Key among motives for the attack was that area Muslims felt “disturbed” by the presence of the Christian college. They want it to be moved to another area.
Following the evacuation, some students were temporarily billeted in church offices, while others slept in the lobby of Indonesia’s parliament building. Officials then moved 600 female students to the BUPERTA campground, where they were later joined by 100 male students. A further 400 male students remained at a migrants’ center in Bekasi, while 32 post-graduate students were accommodated in a housing complex in Kota Wisata, not far from the campground in Cibubur.
Campground manager Umar Lubis sent a letter to SETIA principal Matheus Mangentang on Oct. 6 ordering the students to vacate the premises in advance of a pan-Asian scouts jamboree scheduled at the facility for Oct. 18-27. Lubis sent a copy of the letter to Fauzi Bowo, the governor of Jakarta.
Mangentang initially protested, since the campground could accommodate up to 30,000 people and there would only be 300 participants in the jamboree. He also noted that despite an agreement reached in September, Bowo had failed to repair and extend bathroom facilities in an abandoned mayoral office in Jakarta offered for use by the staff and students.
When the council made no attempt to begin renovations on the mayor’s office, Mangentang himself hired bricklayers and carpenters to install more toilets, repair damaged ceilings on two floors of the building and erect partitions to create 13 classrooms.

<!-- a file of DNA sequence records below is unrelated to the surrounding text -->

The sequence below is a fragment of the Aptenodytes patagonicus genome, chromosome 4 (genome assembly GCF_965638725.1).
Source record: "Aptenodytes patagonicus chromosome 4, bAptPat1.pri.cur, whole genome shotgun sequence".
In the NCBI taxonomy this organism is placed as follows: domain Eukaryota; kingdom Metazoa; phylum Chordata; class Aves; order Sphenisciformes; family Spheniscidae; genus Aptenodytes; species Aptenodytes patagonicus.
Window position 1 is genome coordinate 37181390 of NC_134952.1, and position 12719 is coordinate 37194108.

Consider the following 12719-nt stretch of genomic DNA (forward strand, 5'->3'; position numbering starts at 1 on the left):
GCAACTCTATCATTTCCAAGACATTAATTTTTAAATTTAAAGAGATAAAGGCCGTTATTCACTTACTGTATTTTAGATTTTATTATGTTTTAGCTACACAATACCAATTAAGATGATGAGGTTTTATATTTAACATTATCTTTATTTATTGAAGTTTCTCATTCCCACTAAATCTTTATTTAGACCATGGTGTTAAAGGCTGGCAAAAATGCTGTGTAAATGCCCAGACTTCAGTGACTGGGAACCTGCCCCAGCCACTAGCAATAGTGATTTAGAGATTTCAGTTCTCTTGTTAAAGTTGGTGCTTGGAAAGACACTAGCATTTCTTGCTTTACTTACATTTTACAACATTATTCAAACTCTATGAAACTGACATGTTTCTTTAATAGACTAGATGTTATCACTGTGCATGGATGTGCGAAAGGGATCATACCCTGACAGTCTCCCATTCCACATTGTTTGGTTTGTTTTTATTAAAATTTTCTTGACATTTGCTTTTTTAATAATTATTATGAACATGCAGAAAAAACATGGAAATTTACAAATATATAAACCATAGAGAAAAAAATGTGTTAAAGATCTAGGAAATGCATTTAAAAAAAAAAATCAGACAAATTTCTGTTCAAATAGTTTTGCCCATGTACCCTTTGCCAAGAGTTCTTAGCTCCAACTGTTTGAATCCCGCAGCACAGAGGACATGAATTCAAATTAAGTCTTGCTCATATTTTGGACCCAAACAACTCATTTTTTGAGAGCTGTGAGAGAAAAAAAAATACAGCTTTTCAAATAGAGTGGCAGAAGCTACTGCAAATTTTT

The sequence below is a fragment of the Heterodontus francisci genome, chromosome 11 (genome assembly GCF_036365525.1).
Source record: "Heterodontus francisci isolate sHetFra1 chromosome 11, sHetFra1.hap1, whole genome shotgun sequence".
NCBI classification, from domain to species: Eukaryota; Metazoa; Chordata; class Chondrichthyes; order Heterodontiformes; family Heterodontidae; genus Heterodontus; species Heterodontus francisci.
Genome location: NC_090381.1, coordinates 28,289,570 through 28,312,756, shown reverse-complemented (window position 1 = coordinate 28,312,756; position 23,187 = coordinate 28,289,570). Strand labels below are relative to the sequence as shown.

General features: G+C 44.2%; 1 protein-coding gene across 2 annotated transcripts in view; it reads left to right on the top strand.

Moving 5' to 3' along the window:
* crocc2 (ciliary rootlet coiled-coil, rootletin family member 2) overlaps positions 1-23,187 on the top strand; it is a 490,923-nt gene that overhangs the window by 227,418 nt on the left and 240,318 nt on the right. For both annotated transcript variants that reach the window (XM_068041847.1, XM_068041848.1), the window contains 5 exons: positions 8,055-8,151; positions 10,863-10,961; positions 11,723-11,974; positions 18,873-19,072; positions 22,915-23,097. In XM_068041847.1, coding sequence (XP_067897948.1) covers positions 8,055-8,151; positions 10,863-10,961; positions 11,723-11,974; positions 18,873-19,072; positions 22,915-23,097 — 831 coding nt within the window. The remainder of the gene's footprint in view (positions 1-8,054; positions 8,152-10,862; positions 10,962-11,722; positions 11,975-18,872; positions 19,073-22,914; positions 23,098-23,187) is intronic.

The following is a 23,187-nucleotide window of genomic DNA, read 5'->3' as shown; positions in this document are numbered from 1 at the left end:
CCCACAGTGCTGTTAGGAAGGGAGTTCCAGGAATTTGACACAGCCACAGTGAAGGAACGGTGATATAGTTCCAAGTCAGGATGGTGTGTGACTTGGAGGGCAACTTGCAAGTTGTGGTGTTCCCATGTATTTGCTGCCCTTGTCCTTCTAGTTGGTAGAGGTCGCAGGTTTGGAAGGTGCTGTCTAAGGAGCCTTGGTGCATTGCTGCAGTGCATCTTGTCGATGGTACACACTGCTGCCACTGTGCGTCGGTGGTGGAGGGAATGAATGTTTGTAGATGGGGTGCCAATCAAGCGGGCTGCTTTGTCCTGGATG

The students last week moved into the abandoned mayor’s office. But the building still lacks many basic amenities, according to staff. Students carry well water into the building in large plastic drums for showers, toilets, laundry and cooking.
One staff member told Compass that the water was slimy to the touch and not suitable for showering.
Bowo had also promised Mangentang that the students could return to their original campus at the end of the Muslim fasting month of Ramadan. He then promised to find a site for a new campus and provide an official building permit, but at press time there was no evidence of action taken to fulfill these promises.
Mangentang has refused to cover costs for the campground, which now amount to some 580.7 million rupiah (US$58,418), on the grounds that since they were unfairly evicted from their campus, the governor’s office should fund the cost of temporary relocation.
Cibubur campground officials had also charged SETIA 50,000 rupiah (US$5) per day for water. When Mangentang refused to pay this fee, officials restricted the water supply so that there was not sufficient water available for laundry and shower facilities for the students.
Bowo had committed to paying those bills but said he must first meet with the local House of Representatives to request funding for them and any other expenses that would be incurred by providing a new building site and campus for SETIA.
SETIA staff sought advice from the National Commission on Human Rights in Jakarta on Sept. 7. The commission then wrote to the superintendent of police in Jakarta, asking for a police escort to return the students safely to their campus, but the superintendent did not respond. Neither has any investigation been carried out against the residents who violently attacked staff and students in July.
Last year the Muslim extremist Islamic Defenders’ Front demonstrated in front of the college, accusing it of having misapplied its permit.
Since 2007, protestors have held six demonstrations. On March 7, 2007, more than 200 Muslims set fire to construction workers’ quarters in an effort to keep SETIA from adding a fifth dormitory.
Three days later, some 300 people gathered to protest the construction, demanding that the school close. They claimed it was disturbing area residents when students sang during their classes and that students were evangelizing people in the area.
Government officials have brokered talks between the conflicting parties, without success.
Report from Compass Direct News